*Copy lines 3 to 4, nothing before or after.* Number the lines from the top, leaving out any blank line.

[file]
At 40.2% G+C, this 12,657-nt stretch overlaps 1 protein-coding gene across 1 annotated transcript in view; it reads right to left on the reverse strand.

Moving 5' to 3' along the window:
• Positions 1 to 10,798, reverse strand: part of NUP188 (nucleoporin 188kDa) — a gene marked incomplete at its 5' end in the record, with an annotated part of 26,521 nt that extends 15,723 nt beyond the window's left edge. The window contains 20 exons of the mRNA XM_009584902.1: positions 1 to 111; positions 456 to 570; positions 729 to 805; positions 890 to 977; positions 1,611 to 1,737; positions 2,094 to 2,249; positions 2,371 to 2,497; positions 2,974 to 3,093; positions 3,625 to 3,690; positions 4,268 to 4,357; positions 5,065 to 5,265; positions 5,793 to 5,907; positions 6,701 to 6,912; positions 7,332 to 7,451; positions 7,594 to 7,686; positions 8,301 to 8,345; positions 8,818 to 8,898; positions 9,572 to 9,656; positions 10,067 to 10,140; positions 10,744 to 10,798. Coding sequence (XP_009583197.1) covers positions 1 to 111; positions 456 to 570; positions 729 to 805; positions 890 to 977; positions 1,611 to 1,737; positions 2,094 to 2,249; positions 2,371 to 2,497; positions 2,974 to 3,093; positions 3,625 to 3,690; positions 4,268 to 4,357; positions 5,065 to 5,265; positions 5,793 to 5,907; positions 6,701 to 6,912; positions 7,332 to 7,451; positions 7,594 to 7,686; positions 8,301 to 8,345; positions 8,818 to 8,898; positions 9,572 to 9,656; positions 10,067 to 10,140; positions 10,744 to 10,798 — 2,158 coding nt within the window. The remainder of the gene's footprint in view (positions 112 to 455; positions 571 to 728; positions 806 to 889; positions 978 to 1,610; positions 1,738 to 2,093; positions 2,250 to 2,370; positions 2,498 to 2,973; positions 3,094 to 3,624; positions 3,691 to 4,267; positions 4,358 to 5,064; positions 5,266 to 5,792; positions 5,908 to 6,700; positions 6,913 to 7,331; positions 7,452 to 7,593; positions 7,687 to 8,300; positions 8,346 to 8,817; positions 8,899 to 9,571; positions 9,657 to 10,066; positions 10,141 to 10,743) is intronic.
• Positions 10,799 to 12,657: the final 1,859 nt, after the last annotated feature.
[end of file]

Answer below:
• Positions 1 to 10,798, reverse strand: part of NUP188 (nucleoporin 188kDa) — a gene marked incomplete at its 5' end in the record, with an annotated part of 26,521 nt that extends 15,723 nt beyond the window's left edge. The window contains 20 exons of the mRNA XM_009584902.1: positions 1 to 111; positions 456 to 570; positions 729 to 805; positions 890 to 977; positions 1,611 to 1,737; positions 2,094 to 2,249; positions 2,371 to 2,497; positions 2,974 to 3,093; positions 3,625 to 3,690; positions 4,268 to 4,357; positions 5,065 to 5,265; positions 5,793 to 5,907; positions 6,701 to 6,912; positions 7,332 to 7,451; positions 7,594 to 7,686; positions 8,301 to 8,345; positions 8,818 to 8,898; positions 9,572 to 9,656; positions 10,067 to 10,140; positions 10,744 to 10,798. Coding sequence (XP_009583197.1) covers positions 1 to 111; positions 456 to 570; positions 729 to 805; positions 890 to 977; positions 1,611 to 1,737; positions 2,094 to 2,249; positions 2,371 to 2,497; positions 2,974 to 3,093; positions 3,625 to 3,690; positions 4,268 to 4,357; positions 5,065 to 5,265; positions 5,793 to 5,907; positions 6,701 to 6,912; positions 7,332 to 7,451; positions 7,594 to 7,686; positions 8,301 to 8,345; positions 8,818 to 8,898; positions 9,572 to 9,656; positions 10,067 to 10,140; positions 10,744 to 10,798 — 2,158 coding nt within the window. The remainder of the gene's footprint in view (positions 112 to 455; positions 571 to 728; positions 806 to 889; positions 978 to 1,610; positions 1,738 to 2,093; positions 2,250 to 2,370; positions 2,498 to 2,973; positions 3,094 to 3,624; positions 3,691 to 4,267; positions 4,358 to 5,064; positions 5,266 to 5,792; positions 5,908 to 6,700; positions 6,913 to 7,331; positions 7,452 to 7,593; positions 7,687 to 8,300; positions 8,346 to 8,817; positions 8,899 to 9,571; positions 9,657 to 10,066; positions 10,141 to 10,743) is intronic.
• Positions 10,799 to 12,657: the final 1,859 nt, after the last annotated feature.